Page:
Living Before The Face of God

The heavens declare the glory 
(his royal majesty and power)
of God;
The sky displays his handiwork.
(Heb “and the work of his hands the sky declares.”)
Day after day it speaks out 
(Heb “it gushes forth a word.”);
Night after night it reveals his greatness 
(Heb “it [i.e., the sky] declares knowledge,”).
There is no actual speech or word, nor is its
(Heb “their”) voice literally heard.
Yet its voice 
(“their voice”)
(Heb “goes out,” or “proceeds forth”)
Throughout the earth; its 
(Heb “their”)
Words carry to the distant horizon 
(“goes out)”.
In the sky 
(Heb “in them” (i.e., the heavens))
He has pitched a tent for the sun.

Like a bridegroom it emerges from its chamber; 
Like a strong man it enjoys running its course.
It emerges from the distant horizon, and goes from one end of the sky to the other; nothing can escape
(Heb “is hidden from”) its heat.
The law of the Lord is perfect and preserves one’s life
(Heb “[it] restores life”).
The rules set down by the Lord are reliable and impart wisdom to the inexperienced
(“the [morally] naive”).
The Lord’s precepts are fair and make one joyful
(Heb “[they] make happy [the] heart”).
The Lord’s commands are pure and give insight for life
(Heb [they] enlighten [the] eyes).

The commands to fear the Lord are right
(Heb “the fear of the Lord is clean”) and endure forever (Heb “[it] stands permanently”).
The judgments given by the Lord are trustworthy and absolutely just.

They are of greater value
(Heb “more desirable”)
Than gold, than even a great amount of pure gold;
They bring greater delight
(Heb “are sweeter”)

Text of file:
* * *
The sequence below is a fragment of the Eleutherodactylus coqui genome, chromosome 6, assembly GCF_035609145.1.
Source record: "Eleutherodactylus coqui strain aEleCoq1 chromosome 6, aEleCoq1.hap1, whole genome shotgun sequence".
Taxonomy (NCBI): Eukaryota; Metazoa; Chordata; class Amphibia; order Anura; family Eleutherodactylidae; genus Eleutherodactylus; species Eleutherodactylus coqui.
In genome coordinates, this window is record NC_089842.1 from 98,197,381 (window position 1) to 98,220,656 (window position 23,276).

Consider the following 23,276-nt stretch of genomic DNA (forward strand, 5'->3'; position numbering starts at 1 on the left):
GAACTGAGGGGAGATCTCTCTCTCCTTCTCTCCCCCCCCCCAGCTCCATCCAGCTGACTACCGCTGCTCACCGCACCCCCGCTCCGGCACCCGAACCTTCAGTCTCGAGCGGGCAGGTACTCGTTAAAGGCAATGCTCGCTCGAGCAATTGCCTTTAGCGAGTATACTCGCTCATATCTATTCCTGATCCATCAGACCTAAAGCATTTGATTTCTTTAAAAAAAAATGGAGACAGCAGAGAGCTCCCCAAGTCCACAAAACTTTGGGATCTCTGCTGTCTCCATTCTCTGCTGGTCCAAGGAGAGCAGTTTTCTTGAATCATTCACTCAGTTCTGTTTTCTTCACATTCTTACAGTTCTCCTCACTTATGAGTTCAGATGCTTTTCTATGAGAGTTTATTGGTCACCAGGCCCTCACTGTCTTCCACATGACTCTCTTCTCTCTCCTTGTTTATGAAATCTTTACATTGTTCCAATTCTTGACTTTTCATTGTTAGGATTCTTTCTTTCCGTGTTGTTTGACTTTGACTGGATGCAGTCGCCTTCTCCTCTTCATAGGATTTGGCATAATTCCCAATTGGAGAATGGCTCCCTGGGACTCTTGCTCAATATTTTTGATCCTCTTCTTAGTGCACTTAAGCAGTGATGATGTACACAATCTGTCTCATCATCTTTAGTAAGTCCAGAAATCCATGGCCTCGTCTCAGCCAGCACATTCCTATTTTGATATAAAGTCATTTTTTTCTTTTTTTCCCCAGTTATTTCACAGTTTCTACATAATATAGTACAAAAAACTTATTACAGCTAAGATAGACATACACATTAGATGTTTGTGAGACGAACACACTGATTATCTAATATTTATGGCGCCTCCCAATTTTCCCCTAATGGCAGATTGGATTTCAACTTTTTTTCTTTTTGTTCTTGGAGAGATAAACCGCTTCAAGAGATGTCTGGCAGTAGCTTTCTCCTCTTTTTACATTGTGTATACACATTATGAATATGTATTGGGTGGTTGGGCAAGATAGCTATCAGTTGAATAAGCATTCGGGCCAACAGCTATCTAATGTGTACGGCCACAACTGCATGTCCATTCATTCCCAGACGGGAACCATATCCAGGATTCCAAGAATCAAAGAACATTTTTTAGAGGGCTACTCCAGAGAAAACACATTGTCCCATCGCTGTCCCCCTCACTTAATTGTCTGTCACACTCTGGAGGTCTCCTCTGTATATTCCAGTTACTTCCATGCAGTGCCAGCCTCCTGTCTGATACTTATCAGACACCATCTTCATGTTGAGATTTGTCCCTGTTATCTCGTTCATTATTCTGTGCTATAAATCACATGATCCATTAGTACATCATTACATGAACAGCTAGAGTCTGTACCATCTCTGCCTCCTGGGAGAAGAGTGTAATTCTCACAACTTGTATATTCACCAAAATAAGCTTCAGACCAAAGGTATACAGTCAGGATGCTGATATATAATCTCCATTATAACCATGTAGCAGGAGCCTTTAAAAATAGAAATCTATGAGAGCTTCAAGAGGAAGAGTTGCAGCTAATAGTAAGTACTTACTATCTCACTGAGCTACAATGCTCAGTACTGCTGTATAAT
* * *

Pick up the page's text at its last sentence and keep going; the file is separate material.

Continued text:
Than honey, than even the sweetest honey from a honeycomb.

Yes, your servant finds moral guidance there
(Heb “moreover your servant is warned by them”);
Those who obey them receive a rich reward
(Heb “in the keeping of them [there is] a great reward”).

Who can know all his errors?  Please do not punish me for sins I am unaware of
(Heb “declare me innocent from hidden [things],” i.e., sins. In this context (see the preceding line) “hidden” sins are not sins committed in secret, but sins which are not recognized as such by the psalmist).

Moreover, keep me from committing flagrant
(Or “presumptuous”)
Sins; do not allow such sins to control me
(Heb “let them not rule over me”).
Then I will be blameless, and innocent of blatant
(Heb “great”)

May my words and my thoughts be acceptable in your sight
(Heb “May [Then] the words of my mouth and the thought of my heart be acceptable before you”),
O Lord, my sheltering rock and my redeemer
(Heb “and the one who redeems me”). 
   -Psalm 19 (NET, with NET notes in parentheses) 

Are you aware that you are living before God, before his face?  Can you say, "may the words I speak and the thoughts I think be pleasing before your face"?  A person's face is the most intimate part of their body that they show day to day.  We call it "face time" when we get together with someone, so that we can talk or be together, "face to face", and have eye contact and see all the expressions on their faces.